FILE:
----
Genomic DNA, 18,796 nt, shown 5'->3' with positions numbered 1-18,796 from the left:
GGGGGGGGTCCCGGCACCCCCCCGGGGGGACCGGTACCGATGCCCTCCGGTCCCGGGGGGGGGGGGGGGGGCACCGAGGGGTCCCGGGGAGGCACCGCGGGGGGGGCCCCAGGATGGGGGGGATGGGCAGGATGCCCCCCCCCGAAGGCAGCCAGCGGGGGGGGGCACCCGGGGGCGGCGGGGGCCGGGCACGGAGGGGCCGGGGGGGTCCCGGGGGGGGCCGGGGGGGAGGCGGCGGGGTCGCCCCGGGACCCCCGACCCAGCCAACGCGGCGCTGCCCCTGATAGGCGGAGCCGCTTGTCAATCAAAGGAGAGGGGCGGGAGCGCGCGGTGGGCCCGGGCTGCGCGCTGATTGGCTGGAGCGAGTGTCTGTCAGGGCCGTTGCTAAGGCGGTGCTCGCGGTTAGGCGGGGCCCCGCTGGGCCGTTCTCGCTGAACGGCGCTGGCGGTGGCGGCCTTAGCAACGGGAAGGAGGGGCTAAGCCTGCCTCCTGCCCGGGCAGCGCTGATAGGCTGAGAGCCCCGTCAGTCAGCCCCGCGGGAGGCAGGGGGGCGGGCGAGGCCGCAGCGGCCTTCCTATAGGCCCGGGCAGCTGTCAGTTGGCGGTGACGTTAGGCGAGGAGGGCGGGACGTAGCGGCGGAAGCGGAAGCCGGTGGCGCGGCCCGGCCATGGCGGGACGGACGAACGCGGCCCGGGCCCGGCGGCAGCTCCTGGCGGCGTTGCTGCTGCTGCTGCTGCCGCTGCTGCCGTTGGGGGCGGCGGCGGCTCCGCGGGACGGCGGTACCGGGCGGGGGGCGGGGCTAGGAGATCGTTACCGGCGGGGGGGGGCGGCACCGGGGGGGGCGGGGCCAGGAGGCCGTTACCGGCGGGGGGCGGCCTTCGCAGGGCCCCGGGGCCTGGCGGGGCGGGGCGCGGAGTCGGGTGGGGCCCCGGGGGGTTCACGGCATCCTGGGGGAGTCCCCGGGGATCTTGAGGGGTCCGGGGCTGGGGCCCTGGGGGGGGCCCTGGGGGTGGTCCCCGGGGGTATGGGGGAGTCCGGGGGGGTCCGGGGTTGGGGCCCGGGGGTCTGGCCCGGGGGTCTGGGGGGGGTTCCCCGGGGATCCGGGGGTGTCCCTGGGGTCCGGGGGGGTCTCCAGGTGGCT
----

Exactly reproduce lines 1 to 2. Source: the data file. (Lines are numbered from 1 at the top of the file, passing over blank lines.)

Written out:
Genomic DNA, 18,796 nt, shown 5'->3' with positions numbered 1-18,796 from the left:
GGGGGGGGTCCCGGCACCCCCCCGGGGGGACCGGTACCGATGCCCTCCGGTCCCGGGGGGGGGGGGGGGGGCACCGAGGGGTCCCGGGGAGGCACCGCGGGGGGGGCCCCAGGATGGGGGGGATGGGCAGGATGCCCCCCCCCGAAGGCAGCCAGCGGGGGGGGGCACCCGGGGGCGGCGGGGGCCGGGCACGGAGGGGCCGGGGGGGTCCCGGGGGGGGCCGGGGGGGAGGCGGCGGGGTCGCCCCGGGACCCCCGACCCAGCCAACGCGGCGCTGCCCCTGATAGGCGGAGCCGCTTGTCAATCAAAGGAGAGGGGCGGGAGCGCGCGGTGGGCCCGGGCTGCGCGCTGATTGGCTGGAGCGAGTGTCTGTCAGGGCCGTTGCTAAGGCGGTGCTCGCGGTTAGGCGGGGCCCCGCTGGGCCGTTCTCGCTGAACGGCGCTGGCGGTGGCGGCCTTAGCAACGGGAAGGAGGGGCTAAGCCTGCCTCCTGCCCGGGCAGCGCTGATAGGCTGAGAGCCCCGTCAGTCAGCCCCGCGGGAGGCAGGGGGGCGGGCGAGGCCGCAGCGGCCTTCCTATAGGCCCGGGCAGCTGTCAGTTGGCGGTGACGTTAGGCGAGGAGGGCGGGACGTAGCGGCGGAAGCGGAAGCCGGTGGCGCGGCCCGGCCATGGCGGGACGGACGAACGCGGCCCGGGCCCGGCGGCAGCTCCTGGCGGCGTTGCTGCTGCTGCTGCTGCCGCTGCTGCCGTTGGGGGCGGCGGCGGCTCCGCGGGACGGCGGTACCGGGCGGGGGGCGGGGCTAGGAGATCGTTACCGGCGGGGGGGGGCGGCACCGGGGGGGGCGGGGCCAGGAGGCCGTTACCGGCGGGGGGCGGCCTTCGCAGGGCCCCGGGGCCTGGCGGGGCGGGGCGCGGAGTCGGGTGGGGCCCCGGGGGGTTCACGGCATCCTGGGGGAGTCCCCGGGGATCTTGAGGGGTCCGGGGCTGGGGCCCTGGGGGGGGCCCTGGGGGTGGTCCCCGGGGGTATGGGGGAGTCCGGGGGGGTCCGGGGTTGGGGCCCGGGGGTCTGGCCCGGGGGTCTGGGGGGGGTTCCCCGGGGATCCGGGGGTGTCCCTGGGGTCCGGGGGGGTCTCCAGGTGGCT